It has been reported that Minnesota has made the trio of shortstop Royce Lewis, outfielder Alex Kirilloff, and pitcher Brusdar Graterol off-limits in trade conversations, but that doesn’t mean that teams like the Blue Jays, who are in the midst of a rebuild, won’t start by asking for a combination of prospects that includes one or two of those guys.

One can expect that the Twins would counter with a proposal that includes a grouping of prospects just outside the top three.

Depending on your preferred prospect rankings site, a package including one of Trevor Larnach (last year’s first-round pick) and Brent Rooker plus a couple of prospects in the No. 10 to No. 20 range could get it done.

Here’s my best stab at a fair offer for both sides that could get something done.

Twins receive: Marcus Stroman
Blue Jays receive: Trevor Larnach (No. 4 prospect according to MLB.com), Jhoan Duran (No. 8), Nick Gordon (No. 11)

The Twins may also inquire about closer Ken Giles, although Giles has had elbow issues of late and may not be nearly as attractive to acquire for the stretch run. We’ll leave him out of this deal.

It would hurt for the Twins to give up Larnach, who was the No. 20 pick in the 2018 draft out of Oregon State and has put up a slash line of .311/.385/.472 across three levels as a pro between last and this year. He’s 22 years old and projects to develop plenty of power as he advances through the system. But Minnesota has a trio of young outfielders at the major league level and several middle infield prospects that could end up moving to a corner spot down the road. There’s also Kiriloff, who is himself probably only a year-plus out from being major-league-ready.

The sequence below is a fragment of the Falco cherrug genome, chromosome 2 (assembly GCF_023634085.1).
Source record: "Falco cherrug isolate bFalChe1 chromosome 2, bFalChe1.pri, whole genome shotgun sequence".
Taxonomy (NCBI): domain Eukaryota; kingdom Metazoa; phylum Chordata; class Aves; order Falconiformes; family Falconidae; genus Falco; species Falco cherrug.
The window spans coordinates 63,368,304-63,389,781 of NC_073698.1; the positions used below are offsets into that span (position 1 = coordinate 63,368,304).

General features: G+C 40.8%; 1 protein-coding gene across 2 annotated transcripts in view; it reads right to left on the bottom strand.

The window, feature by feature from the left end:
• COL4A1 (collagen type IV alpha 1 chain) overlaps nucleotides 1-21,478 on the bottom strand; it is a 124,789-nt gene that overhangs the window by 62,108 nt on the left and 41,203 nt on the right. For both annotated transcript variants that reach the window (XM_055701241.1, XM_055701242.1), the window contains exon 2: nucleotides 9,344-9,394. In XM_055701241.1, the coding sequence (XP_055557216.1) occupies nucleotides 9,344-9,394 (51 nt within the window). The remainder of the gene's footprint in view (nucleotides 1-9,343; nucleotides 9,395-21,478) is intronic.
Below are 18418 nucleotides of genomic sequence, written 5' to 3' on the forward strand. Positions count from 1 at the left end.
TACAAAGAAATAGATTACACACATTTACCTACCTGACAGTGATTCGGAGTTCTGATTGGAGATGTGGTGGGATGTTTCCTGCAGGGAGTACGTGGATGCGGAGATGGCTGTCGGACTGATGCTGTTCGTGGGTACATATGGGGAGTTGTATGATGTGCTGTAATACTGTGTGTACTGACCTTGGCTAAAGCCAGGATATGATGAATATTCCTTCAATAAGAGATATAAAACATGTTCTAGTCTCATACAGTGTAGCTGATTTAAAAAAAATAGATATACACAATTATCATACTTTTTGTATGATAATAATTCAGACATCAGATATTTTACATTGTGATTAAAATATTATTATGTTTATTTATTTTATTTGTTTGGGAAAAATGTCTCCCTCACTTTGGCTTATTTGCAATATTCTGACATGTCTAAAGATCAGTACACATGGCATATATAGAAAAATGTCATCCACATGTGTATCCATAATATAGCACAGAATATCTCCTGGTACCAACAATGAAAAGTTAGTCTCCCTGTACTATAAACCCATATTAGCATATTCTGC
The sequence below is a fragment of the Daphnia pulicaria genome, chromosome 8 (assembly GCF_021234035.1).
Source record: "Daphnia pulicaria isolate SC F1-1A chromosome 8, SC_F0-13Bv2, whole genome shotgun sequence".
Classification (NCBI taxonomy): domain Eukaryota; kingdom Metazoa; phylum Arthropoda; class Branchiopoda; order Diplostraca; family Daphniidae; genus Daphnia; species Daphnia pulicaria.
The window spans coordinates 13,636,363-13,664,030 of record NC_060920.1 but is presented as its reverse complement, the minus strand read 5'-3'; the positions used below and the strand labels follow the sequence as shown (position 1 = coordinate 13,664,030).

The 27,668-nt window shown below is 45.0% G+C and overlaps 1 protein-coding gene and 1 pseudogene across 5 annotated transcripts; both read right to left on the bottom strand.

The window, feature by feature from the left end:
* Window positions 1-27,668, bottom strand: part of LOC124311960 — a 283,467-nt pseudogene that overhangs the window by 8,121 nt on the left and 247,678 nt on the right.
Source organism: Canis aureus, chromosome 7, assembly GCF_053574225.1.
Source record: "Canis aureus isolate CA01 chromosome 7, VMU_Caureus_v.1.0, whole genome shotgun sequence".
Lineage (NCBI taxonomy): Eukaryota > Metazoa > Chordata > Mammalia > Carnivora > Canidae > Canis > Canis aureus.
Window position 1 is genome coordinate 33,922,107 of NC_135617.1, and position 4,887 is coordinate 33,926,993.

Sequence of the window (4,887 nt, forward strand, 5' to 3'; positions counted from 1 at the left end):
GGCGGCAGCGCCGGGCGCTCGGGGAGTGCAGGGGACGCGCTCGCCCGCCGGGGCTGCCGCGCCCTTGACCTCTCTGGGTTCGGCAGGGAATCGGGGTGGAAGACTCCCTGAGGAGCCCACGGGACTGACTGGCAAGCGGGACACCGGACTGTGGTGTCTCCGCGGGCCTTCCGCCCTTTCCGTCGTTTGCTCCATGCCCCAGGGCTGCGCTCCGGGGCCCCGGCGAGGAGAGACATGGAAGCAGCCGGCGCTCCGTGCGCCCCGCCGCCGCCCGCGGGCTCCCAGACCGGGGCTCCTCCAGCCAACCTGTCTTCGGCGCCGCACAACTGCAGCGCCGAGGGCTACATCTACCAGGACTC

Larnach will hold greater trade value than Rooker, another former college bat who is currently playing a corner outfield spot.

The Twins may be willing to trade recent breakout prospect Jordan Balazovic but would likely prefer to move Duran, who they acquired from Arizona last year in the Eduardo Escobar trade. Flipping him as part of a bigger deal would certainly be palatable.

Of their middle infield prospects, Minnesota would also prefer to move Nick Gordon, who is having a much better year at Rochester than last season. He’s begun a likely-permanent transition to second base, and while the Twins will have an open spot there next year with Jonathan Schoop hitting free agency, the front office may prefer to find another stop-gap as they wait for Wander Javier, who is probably still a couple years away.

When Javier gets to the big leagues, either he or All-Star Jorge Polanco could end up moving to second base and forming a fantastic double-play combo on both sides of the ball.

The Jays would be getting a likely middle-of-the-order bat and a potential top-of-the-rotation starter, plus a nearly major-league-ready middle infielder. Freddy Galvis and Eric Sogard are not the future in Toronto, and they’ll need another young player up the middle to pair with top prospect Bo Bichette.

This still allows the Twins to keep their top three prospects and bolster their rotation. And not just for this year, but for at least next year, too.

Don’t wait, Falvine

With every Stroman start that passes, the Twins miss out on the opportunity to improve their team and further distance themselves from Cleveland in the division race.

It’s the perfect storm of a legitimate World Series contender with a legitimate need and a wealth of prospects at their disposal. While I’d be the first one in line with a pitchfork if the Twins ponied-up a haul for a rental such as Madison Bumgarner (although we should all be interested at the right price, of course), a trio of top-12 prospects that doesn’t include the No. 1, No. 2, or No. 3 guys is the proper price to pay for a 1-B starter.

A rotation led by Berrios, Stroman, and Jake Odorizzi will generate enough quality starts to keep Cleveland at arm’s length and easily lock up the division, not to mention giving the Twins a legitimate trio of starters in a postseason series.